There will always be moments when someone’s ideal view of sports will be shattered.
For many, sports are a shelter from reality.
You will see that type of person flipping through a Sports Illustrated magazine in a waiting room of a doctor’s office, ignoring the blaring screen that airs the daily news.
In sports, there is consistency. There are winners and losers; rules and regulations; trade deadlines and contracts. Everything is accounted for in a closed and structured organization.
But as long as sports involve the lives of breathing beings, life will always have a way of bursting through that structure and shelter.
The shelter of sports stood strong in the first half of the NFL’s Sunday night football game between the Houston Texans and the Indianapolis Colts.
In just his second career start, quarterback Case Keenum threw for 208 yards and three touchdowns in the first half.
In an offense that has struggled for the majority of the season, the Houston hometown kid was firing deep touchdown passes as if he was Brett Favre.
On the other end of the touchdowns, tenured receiver Andre Johnson was having the best half of his career with 190 yards on seven catches and three touchdowns.
The teamwork was great — new generation to old generation, tying a struggling organization together one throw at a time. You could almost start writing the screenplay.
But then, as the Texans ran into the locker room up 21-3 at halftime, head coach Gary Kubiak dropped to his knees.
An ambulance took Kubiak to the hospital for what would later be diagnosed as a transient ischemic attack, or what is commonly called a mini-stroke.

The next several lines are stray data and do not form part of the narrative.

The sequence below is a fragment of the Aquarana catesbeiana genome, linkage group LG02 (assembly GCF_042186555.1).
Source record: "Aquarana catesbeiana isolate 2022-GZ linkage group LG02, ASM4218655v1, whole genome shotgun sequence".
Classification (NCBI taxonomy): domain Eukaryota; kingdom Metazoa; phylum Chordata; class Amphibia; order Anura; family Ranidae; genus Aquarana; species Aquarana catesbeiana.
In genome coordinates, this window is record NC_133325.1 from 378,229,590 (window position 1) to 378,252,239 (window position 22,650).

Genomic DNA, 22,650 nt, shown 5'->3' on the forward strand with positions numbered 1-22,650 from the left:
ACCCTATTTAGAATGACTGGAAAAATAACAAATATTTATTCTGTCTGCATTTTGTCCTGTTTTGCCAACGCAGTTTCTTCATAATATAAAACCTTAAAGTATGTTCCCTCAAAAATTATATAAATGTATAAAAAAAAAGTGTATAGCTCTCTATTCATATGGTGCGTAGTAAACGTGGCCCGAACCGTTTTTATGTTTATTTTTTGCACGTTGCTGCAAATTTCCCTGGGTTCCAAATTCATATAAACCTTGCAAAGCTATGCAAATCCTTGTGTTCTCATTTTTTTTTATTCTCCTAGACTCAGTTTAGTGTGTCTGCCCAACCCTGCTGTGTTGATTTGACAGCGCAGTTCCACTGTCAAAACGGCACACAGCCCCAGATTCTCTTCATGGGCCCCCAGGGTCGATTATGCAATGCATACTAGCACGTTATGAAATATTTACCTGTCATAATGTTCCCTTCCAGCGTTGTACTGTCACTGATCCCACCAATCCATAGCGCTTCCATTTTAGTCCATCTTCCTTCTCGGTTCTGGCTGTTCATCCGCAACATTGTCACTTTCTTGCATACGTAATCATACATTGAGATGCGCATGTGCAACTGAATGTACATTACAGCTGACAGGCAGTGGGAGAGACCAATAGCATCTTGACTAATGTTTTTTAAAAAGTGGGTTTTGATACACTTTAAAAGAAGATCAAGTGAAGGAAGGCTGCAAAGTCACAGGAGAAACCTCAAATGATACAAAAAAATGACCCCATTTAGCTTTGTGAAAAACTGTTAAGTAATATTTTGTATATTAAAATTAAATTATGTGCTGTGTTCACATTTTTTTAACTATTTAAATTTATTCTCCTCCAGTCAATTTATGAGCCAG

At that point, the score did not matter. Kubiak was in a bout in the only game that matters.
For the past few weeks, I have been writing articles about the struggles Kubiak has faced on the playing field: his offenses, his team and the direction of an organization in a losing streak.
Sitting at the keyboard, it seems silly to think or write about how the Texans will fare in the eight remaining games of the regular schedule.
At this point, the only future in the franchise that ultimately matters is Kubiak’s.
The team could lose eight straight games and the world would still be spinning.
But transient ischemic attack is a symptom as well as an attack.
It can be a “warning stroke,” according to the American Stroke Association, and about one-third of people who experience the attack go on to have a stroke within a year.
Kubiak was immediately helped to the hospital after the attack, where he received treatment and tried to figure out why the attack occurred and learn how to prevent a stroke from occurring. The attack is a rare occurrence for people Kubiak’s age, 52.
Whatever the cause, whether it was a chance occurrence or, possibly, stress from the season, Kubiak will not be coaching for an indefinite period of time.
Kubiak was released from the hospital Tuesday, and there is no need for him to return immediately to coaching.
At 2-6, a playoff run is highly unlikely for his team, and it will only add more stress if more losses start to roll by.
At this point, his job security should not be questioned, his offensive strategies critiqued, nor his future be predicted.
Perhaps his Texan team will play inspired throughout the rest of the season, but, ultimately, his players just want him to recover.
“If I had to tell him, I’d tell him to worry about his health first,” Andre Johnson said on Monday. “I think that’s the biggest thing. This is just a game. Your health is more important … this football game is going to be here. It’s not going anywhere.”